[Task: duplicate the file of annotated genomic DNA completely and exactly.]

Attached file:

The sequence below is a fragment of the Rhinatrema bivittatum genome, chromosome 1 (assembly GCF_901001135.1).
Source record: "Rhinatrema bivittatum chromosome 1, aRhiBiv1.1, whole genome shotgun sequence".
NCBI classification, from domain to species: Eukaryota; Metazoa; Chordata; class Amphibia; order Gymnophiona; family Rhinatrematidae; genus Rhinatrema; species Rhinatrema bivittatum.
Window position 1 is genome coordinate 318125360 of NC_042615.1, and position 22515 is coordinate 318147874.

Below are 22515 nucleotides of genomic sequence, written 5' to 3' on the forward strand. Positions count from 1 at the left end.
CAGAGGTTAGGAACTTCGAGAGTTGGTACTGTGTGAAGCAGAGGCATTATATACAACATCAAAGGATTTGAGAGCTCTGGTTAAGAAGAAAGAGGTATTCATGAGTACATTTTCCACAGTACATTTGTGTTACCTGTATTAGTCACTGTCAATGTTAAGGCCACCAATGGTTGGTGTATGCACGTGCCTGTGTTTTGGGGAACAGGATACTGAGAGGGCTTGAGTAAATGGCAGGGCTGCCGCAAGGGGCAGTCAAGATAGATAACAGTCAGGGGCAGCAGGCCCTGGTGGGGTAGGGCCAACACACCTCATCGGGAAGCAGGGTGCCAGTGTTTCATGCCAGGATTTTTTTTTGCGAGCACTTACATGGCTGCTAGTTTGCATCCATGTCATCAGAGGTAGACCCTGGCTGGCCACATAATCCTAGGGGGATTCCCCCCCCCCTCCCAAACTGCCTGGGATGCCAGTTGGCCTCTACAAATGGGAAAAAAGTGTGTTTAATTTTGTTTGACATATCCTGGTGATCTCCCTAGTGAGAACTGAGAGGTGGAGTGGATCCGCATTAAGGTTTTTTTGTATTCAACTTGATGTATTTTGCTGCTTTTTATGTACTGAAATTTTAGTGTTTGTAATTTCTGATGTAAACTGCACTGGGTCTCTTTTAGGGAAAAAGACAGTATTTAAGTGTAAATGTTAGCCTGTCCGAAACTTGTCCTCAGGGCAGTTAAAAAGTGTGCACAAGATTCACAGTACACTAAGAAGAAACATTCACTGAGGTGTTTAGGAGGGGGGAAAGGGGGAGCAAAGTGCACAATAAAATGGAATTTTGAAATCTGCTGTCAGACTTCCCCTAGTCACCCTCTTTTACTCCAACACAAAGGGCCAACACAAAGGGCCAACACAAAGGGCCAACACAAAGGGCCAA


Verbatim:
The sequence below is a fragment of the Rhinatrema bivittatum genome, chromosome 1 (assembly GCF_901001135.1).
Source record: "Rhinatrema bivittatum chromosome 1, aRhiBiv1.1, whole genome shotgun sequence".
NCBI classification, from domain to species: Eukaryota; Metazoa; Chordata; class Amphibia; order Gymnophiona; family Rhinatrematidae; genus Rhinatrema; species Rhinatrema bivittatum.
Window position 1 is genome coordinate 318125360 of NC_042615.1, and position 22515 is coordinate 318147874.

Below are 22515 nucleotides of genomic sequence, written 5' to 3' on the forward strand. Positions count from 1 at the left end.
CAGAGGTTAGGAACTTCGAGAGTTGGTACTGTGTGAAGCAGAGGCATTATATACAACATCAAAGGATTTGAGAGCTCTGGTTAAGAAGAAAGAGGTATTCATGAGTACATTTTCCACAGTACATTTGTGTTACCTGTATTAGTCACTGTCAATGTTAAGGCCACCAATGGTTGGTGTATGCACGTGCCTGTGTTTTGGGGAACAGGATACTGAGAGGGCTTGAGTAAATGGCAGGGCTGCCGCAAGGGGCAGTCAAGATAGATAACAGTCAGGGGCAGCAGGCCCTGGTGGGGTAGGGCCAACACACCTCATCGGGAAGCAGGGTGCCAGTGTTTCATGCCAGGATTTTTTTTTGCGAGCACTTACATGGCTGCTAGTTTGCATCCATGTCATCAGAGGTAGACCCTGGCTGGCCACATAATCCTAGGGGGATTCCCCCCCCCCTCCCAAACTGCCTGGGATGCCAGTTGGCCTCTACAAATGGGAAAAAAGTGTGTTTAATTTTGTTTGACATATCCTGGTGATCTCCCTAGTGAGAACTGAGAGGTGGAGTGGATCCGCATTAAGGTTTTTTTGTATTCAACTTGATGTATTTTGCTGCTTTTTATGTACTGAAATTTTAGTGTTTGTAATTTCTGATGTAAACTGCACTGGGTCTCTTTTAGGGAAAAAGACAGTATTTAAGTGTAAATGTTAGCCTGTCCGAAACTTGTCCTCAGGGCAGTTAAAAAGTGTGCACAAGATTCACAGTACACTAAGAAGAAACATTCACTGAGGTGTTTAGGAGGGGGGAAAGGGGGAGCAAAGTGCACAATAAAATGGAATTTTGAAATCTGCTGTCAGACTTCCCCTAGTCACCCTCTTTTACTCCAACACAAAGGGCCAACACAAAGGGCCAACACAAAGGGCCAACACAAAGGGCCAA